The dime, in United States usage, is a ten-cent coin (10¢), one tenth of a United States dollar, labelled formally as "one dime". After the half dime became five cents in 1873, the dime is now the only United States coin in general circulation that is not denominated in terms of dollars or cents.
The denomination exists since the introduction of US currency. It was initially a larger silver coin featuring the draped bust of Liberty (1796 - 1807), then a smaller capped bust of Liberty (1809 - 1837), then with a Seated Liberty obverse (1837 - 1891) which was in turn replaced by the Barber Dime (1892 - 1916).
The so-called Mercury Dime was introduced in 1916. Designed by Adolph Weinman and also referred to as the Winged Liberty Head Dime, it gained its common name because the obverse depiction of a young Liberty, identifiable by her winged Phrygian cap, was confused with the Roman god Mercury. The coin's reverse depicts a fasces - a Roman simbol of authority, unity and strength, and an olive branch signifying peace. Its composition, like that of earlier dimes, is 90% silver and 10% copper.
The coin continued to be minted until 1945, when the Treasury ordered that a new design, featuring recently deceased president Franklin Roosevelt, take its place. In later years, the composition of the dime was debased to copper-nickel, and silver coinage disappeared from circulation. However, these coins have never been demonetised and are still legal tender. This, of course, is of academic interest only, as their numismatic and bullion value is much higher than their face value.
Within a plain rim, the obverse of the coin shows a portrait of Miss Liberty facing left, the tight curls of her hair caught in a Phrygian cap (pileus) which is winged. The coin is known as the Mercury Dime because of the resemblance of this portrait with depictions of Mercury, the Roman god of commerce and communications.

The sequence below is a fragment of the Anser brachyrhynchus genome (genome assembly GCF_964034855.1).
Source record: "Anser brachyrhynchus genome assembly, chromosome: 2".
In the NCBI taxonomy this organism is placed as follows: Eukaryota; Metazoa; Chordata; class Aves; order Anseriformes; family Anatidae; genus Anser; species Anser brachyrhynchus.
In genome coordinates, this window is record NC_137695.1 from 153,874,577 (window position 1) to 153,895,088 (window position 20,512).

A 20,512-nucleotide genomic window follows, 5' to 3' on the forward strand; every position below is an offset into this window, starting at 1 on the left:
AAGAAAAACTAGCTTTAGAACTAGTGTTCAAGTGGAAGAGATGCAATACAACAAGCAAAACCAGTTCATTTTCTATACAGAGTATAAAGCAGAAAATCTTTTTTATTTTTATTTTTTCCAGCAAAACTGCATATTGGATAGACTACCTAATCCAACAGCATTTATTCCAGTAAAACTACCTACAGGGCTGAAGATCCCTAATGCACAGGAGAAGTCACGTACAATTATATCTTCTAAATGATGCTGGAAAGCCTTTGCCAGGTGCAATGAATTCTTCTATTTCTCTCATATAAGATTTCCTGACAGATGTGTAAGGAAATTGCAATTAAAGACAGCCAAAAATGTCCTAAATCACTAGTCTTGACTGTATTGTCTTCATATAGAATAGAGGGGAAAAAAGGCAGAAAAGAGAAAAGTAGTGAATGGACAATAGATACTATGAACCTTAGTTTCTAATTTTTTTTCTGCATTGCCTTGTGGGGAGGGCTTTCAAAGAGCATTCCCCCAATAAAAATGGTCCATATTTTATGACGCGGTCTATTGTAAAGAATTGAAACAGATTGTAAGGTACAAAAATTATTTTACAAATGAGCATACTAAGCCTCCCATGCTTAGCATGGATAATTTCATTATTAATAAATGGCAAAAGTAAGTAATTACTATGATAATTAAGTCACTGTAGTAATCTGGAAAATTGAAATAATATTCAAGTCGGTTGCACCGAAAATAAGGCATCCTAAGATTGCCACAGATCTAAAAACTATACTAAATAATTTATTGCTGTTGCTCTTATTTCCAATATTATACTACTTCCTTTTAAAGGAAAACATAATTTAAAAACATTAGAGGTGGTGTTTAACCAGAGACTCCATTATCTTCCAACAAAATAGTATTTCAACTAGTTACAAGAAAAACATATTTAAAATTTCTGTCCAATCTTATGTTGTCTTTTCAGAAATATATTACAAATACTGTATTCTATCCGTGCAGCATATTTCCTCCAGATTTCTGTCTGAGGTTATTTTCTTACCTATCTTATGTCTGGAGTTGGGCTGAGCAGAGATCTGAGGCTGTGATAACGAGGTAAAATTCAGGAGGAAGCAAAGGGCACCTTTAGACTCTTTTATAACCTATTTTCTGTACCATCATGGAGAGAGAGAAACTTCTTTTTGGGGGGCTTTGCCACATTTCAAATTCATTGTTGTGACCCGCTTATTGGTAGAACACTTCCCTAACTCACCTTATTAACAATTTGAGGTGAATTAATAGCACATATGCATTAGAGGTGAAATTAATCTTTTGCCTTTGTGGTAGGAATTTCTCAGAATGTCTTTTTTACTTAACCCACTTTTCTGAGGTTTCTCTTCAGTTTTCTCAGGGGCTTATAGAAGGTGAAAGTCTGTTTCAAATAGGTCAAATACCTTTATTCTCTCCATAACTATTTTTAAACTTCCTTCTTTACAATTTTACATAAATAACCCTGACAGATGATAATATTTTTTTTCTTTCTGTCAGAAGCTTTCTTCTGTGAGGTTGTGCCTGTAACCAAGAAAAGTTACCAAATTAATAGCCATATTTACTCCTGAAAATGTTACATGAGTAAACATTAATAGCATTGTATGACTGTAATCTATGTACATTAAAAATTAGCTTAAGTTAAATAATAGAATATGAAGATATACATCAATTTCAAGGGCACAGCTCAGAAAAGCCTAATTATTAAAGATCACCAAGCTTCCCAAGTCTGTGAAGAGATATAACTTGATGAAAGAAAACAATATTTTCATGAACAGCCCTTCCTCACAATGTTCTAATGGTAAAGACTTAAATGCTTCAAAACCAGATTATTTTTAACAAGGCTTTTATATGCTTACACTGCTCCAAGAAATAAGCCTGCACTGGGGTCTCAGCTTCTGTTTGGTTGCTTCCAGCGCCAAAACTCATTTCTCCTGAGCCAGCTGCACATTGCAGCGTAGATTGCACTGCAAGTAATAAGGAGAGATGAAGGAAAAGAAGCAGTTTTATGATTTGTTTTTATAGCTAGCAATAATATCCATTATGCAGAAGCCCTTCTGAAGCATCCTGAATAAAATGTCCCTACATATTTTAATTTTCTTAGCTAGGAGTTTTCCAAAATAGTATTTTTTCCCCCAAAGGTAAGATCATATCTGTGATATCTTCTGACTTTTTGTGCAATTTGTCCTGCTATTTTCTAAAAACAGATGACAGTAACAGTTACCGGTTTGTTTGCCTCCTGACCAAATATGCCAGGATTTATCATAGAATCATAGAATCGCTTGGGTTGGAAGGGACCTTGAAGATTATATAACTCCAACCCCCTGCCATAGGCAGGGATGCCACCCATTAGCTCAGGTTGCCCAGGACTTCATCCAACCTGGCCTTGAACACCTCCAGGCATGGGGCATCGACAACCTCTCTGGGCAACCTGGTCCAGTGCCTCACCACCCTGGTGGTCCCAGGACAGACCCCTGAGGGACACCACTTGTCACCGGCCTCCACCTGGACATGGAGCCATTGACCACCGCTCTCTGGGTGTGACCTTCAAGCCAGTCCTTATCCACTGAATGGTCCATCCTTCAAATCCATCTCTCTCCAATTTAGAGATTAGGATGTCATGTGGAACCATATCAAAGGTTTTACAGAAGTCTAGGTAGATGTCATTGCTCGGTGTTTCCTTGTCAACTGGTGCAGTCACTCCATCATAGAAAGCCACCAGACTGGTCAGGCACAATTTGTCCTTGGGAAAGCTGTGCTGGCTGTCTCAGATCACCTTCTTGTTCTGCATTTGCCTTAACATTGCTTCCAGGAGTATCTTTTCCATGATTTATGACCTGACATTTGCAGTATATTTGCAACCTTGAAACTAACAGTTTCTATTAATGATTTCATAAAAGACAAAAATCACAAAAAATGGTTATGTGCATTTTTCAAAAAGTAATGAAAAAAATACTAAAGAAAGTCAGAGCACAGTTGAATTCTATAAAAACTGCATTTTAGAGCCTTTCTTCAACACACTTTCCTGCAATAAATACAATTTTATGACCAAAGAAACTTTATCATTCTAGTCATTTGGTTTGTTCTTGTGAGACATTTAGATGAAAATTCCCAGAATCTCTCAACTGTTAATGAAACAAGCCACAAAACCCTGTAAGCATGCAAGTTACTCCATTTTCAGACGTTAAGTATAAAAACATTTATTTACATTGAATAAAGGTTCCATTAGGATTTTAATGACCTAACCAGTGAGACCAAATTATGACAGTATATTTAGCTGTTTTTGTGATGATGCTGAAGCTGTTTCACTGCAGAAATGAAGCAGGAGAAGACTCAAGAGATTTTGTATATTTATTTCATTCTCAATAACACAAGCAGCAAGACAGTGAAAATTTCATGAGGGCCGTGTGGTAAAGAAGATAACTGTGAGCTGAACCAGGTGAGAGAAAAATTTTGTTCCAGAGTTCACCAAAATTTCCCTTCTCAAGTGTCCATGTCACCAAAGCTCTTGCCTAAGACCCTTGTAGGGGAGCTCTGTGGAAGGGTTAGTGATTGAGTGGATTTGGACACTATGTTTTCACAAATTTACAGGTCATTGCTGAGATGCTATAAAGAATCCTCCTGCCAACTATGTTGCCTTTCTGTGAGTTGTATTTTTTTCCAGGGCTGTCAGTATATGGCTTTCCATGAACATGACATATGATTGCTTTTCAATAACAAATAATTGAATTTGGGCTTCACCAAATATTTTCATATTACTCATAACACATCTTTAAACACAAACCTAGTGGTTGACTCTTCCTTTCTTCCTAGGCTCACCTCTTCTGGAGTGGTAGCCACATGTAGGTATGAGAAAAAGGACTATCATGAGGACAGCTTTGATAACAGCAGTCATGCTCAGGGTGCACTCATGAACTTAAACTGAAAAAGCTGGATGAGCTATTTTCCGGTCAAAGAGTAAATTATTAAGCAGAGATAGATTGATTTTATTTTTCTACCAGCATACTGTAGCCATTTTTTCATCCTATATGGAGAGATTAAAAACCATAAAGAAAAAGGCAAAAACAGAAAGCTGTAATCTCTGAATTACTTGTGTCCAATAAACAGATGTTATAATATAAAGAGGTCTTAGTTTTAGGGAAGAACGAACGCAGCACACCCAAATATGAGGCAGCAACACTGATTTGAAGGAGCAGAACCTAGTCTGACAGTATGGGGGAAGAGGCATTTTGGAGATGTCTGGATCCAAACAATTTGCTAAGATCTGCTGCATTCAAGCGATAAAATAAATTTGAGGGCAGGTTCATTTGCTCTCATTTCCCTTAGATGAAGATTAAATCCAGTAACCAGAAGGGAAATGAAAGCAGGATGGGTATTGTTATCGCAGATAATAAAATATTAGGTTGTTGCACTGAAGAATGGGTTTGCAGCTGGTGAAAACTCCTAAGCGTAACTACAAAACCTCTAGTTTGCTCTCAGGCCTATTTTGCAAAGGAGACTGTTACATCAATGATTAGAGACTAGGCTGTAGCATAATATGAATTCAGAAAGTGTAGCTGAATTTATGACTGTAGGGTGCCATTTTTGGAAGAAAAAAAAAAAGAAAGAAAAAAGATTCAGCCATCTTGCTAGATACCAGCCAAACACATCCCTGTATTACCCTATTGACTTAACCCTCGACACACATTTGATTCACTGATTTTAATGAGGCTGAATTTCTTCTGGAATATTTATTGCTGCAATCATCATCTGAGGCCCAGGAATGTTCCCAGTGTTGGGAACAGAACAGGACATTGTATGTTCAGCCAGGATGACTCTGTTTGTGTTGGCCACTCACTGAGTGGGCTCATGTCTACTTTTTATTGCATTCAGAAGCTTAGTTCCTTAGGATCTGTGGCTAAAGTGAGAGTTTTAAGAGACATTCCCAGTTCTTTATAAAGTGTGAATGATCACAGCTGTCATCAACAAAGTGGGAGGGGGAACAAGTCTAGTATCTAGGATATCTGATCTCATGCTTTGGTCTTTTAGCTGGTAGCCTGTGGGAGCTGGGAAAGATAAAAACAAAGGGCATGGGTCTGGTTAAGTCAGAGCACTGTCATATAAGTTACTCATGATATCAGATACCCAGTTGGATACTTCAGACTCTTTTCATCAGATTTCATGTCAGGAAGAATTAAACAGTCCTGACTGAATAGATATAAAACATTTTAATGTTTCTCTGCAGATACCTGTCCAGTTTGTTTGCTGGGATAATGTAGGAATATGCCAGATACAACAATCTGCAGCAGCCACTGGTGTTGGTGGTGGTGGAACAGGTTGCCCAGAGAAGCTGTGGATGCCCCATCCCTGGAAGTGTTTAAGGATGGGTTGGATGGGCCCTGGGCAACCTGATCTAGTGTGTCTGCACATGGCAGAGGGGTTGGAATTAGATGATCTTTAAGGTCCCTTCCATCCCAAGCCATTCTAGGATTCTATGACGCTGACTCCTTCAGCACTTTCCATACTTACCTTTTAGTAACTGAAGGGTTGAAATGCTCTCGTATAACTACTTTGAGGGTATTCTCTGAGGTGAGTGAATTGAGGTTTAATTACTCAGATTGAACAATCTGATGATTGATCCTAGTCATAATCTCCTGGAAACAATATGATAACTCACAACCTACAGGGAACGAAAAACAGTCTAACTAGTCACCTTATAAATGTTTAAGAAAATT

Around above in large letters, the word LIBERTY is partly obscured by the top of the cap.
On two lines below left, the national motto IN · GOD WE · TRUST.
The designer's monogram WA (W over A), for Adolph Weinman, is in the field below right, between the Y of LIBERTY and last digit of the date.
Below right, under the neck truncation of the portrait, the date: [year].
Within a plain rim, the reverse of the coin depicts at its centre a bundle of "fasces" (sticks) wrapped around an axe and bound both horizontally and diagonally by a leather strap, with the loose ends at the bottom. This object was carried by the lictors (assistants) who accompanied a Roman magistrate and was a symbol of his powers - sticks for his authority to inflict corporal punishment, and the axe for his authority to issue a death sentence. Incidentally, the word "fasces" is the root of the word "fascism" - an ideology which took it as a symbol of the State's power to establish law and order.
On this coin, the symbol represents war and justice. It is contrasted with a large olive branch as a symbol of peace.
The lettering is in Roman style; around above, UNITED · STATES · OF · AMERICA; separated from this by two five-pointed stars, and divided by the bottom part of the fasces, the value and denomination ONE DIME. In the right field, on two lines the motto E · PLURIBUS UNUM ("Out of many, one" - signifying unity in diversity).
Coins struck by the Philadelphia Mint have no mint mark. Coins struck by other mints have a mint mark in the form of a small letter below the base of the olive branch, after the letter E of ONE.